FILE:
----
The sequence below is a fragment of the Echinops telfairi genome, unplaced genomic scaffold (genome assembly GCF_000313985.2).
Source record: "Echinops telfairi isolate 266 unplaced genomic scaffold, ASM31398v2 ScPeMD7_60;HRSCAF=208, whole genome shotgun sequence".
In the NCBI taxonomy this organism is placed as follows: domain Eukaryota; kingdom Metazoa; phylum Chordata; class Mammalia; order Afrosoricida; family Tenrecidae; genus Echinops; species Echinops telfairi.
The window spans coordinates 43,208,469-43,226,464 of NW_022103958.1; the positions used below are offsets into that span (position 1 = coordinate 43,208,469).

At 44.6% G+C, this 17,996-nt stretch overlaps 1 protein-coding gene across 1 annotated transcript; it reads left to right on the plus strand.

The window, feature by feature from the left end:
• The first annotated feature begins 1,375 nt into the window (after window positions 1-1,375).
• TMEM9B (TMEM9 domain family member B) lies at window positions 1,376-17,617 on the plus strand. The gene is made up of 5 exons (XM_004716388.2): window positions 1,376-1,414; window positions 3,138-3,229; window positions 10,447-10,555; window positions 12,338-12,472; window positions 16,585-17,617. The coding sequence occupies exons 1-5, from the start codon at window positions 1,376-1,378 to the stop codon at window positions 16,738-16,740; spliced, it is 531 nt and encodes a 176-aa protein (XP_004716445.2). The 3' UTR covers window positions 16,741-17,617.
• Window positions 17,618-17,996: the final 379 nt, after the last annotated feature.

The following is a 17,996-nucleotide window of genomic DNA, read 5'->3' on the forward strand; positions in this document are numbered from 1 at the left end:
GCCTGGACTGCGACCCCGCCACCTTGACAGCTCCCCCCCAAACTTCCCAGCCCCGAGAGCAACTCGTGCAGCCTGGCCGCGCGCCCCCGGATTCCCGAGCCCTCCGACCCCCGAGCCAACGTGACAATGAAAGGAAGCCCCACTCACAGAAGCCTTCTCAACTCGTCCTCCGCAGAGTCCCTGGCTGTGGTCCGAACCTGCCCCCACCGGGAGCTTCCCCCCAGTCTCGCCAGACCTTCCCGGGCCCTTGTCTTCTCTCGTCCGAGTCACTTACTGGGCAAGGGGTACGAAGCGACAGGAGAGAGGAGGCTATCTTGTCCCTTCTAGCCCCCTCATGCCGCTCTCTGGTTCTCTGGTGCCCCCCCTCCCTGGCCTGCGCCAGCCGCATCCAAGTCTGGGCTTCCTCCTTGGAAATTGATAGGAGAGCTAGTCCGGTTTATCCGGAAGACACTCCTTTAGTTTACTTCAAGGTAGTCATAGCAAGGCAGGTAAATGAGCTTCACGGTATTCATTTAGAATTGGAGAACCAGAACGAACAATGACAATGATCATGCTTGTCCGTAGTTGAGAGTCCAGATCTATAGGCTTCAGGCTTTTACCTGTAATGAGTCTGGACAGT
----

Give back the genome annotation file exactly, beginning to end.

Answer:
The sequence below is a fragment of the Echinops telfairi genome, unplaced genomic scaffold (genome assembly GCF_000313985.2).
Source record: "Echinops telfairi isolate 266 unplaced genomic scaffold, ASM31398v2 ScPeMD7_60;HRSCAF=208, whole genome shotgun sequence".
In the NCBI taxonomy this organism is placed as follows: domain Eukaryota; kingdom Metazoa; phylum Chordata; class Mammalia; order Afrosoricida; family Tenrecidae; genus Echinops; species Echinops telfairi.
The window spans coordinates 43,208,469-43,226,464 of NW_022103958.1; the positions used below are offsets into that span (position 1 = coordinate 43,208,469).

At 44.6% G+C, this 17,996-nt stretch overlaps 1 protein-coding gene across 1 annotated transcript; it reads left to right on the plus strand.

The window, feature by feature from the left end:
• The first annotated feature begins 1,375 nt into the window (after window positions 1-1,375).
• TMEM9B (TMEM9 domain family member B) lies at window positions 1,376-17,617 on the plus strand. The gene is made up of 5 exons (XM_004716388.2): window positions 1,376-1,414; window positions 3,138-3,229; window positions 10,447-10,555; window positions 12,338-12,472; window positions 16,585-17,617. The coding sequence occupies exons 1-5, from the start codon at window positions 1,376-1,378 to the stop codon at window positions 16,738-16,740; spliced, it is 531 nt and encodes a 176-aa protein (XP_004716445.2). The 3' UTR covers window positions 16,741-17,617.
• Window positions 17,618-17,996: the final 379 nt, after the last annotated feature.

The following is a 17,996-nucleotide window of genomic DNA, read 5'->3' on the forward strand; positions in this document are numbered from 1 at the left end:
GCCTGGACTGCGACCCCGCCACCTTGACAGCTCCCCCCCAAACTTCCCAGCCCCGAGAGCAACTCGTGCAGCCTGGCCGCGCGCCCCCGGATTCCCGAGCCCTCCGACCCCCGAGCCAACGTGACAATGAAAGGAAGCCCCACTCACAGAAGCCTTCTCAACTCGTCCTCCGCAGAGTCCCTGGCTGTGGTCCGAACCTGCCCCCACCGGGAGCTTCCCCCCAGTCTCGCCAGACCTTCCCGGGCCCTTGTCTTCTCTCGTCCGAGTCACTTACTGGGCAAGGGGTACGAAGCGACAGGAGAGAGGAGGCTATCTTGTCCCTTCTAGCCCCCTCATGCCGCTCTCTGGTTCTCTGGTGCCCCCCCTCCCTGGCCTGCGCCAGCCGCATCCAAGTCTGGGCTTCCTCCTTGGAAATTGATAGGAGAGCTAGTCCGGTTTATCCGGAAGACACTCCTTTAGTTTACTTCAAGGTAGTCATAGCAAGGCAGGTAAATGAGCTTCACGGTATTCATTTAGAATTGGAGAACCAGAACGAACAATGACAATGATCATGCTTGTCCGTAGTTGAGAGTCCAGATCTATAGGCTTCAGGCTTTTACCTGTAATGAGTCTGGACAGT